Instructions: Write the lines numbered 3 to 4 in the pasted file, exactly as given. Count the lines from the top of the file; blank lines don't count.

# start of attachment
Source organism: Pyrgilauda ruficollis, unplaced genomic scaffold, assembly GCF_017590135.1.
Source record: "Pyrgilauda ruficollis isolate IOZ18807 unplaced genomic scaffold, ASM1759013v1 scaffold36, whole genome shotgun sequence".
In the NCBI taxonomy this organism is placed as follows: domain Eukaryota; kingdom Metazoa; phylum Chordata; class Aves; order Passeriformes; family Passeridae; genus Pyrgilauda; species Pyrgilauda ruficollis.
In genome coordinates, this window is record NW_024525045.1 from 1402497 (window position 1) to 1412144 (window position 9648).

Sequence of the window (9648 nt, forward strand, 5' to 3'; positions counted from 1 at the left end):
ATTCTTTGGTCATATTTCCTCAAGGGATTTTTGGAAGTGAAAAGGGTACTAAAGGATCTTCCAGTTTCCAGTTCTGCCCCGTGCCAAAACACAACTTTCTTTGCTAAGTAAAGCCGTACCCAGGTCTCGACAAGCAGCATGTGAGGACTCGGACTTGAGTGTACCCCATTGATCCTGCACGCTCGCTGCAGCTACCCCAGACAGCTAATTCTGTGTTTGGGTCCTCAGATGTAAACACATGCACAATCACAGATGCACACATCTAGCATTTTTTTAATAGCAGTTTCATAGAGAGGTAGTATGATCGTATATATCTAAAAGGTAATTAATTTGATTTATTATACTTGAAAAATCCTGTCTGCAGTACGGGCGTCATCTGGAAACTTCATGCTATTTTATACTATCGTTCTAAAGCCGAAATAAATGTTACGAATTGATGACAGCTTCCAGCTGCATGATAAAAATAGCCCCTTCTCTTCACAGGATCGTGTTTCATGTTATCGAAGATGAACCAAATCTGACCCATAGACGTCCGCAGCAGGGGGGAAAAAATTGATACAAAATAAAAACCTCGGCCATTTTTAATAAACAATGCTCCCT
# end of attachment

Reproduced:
In the NCBI taxonomy this organism is placed as follows: domain Eukaryota; kingdom Metazoa; phylum Chordata; class Aves; order Passeriformes; family Passeridae; genus Pyrgilauda; species Pyrgilauda ruficollis.
In genome coordinates, this window is record NW_024525045.1 from 1402497 (window position 1) to 1412144 (window position 9648).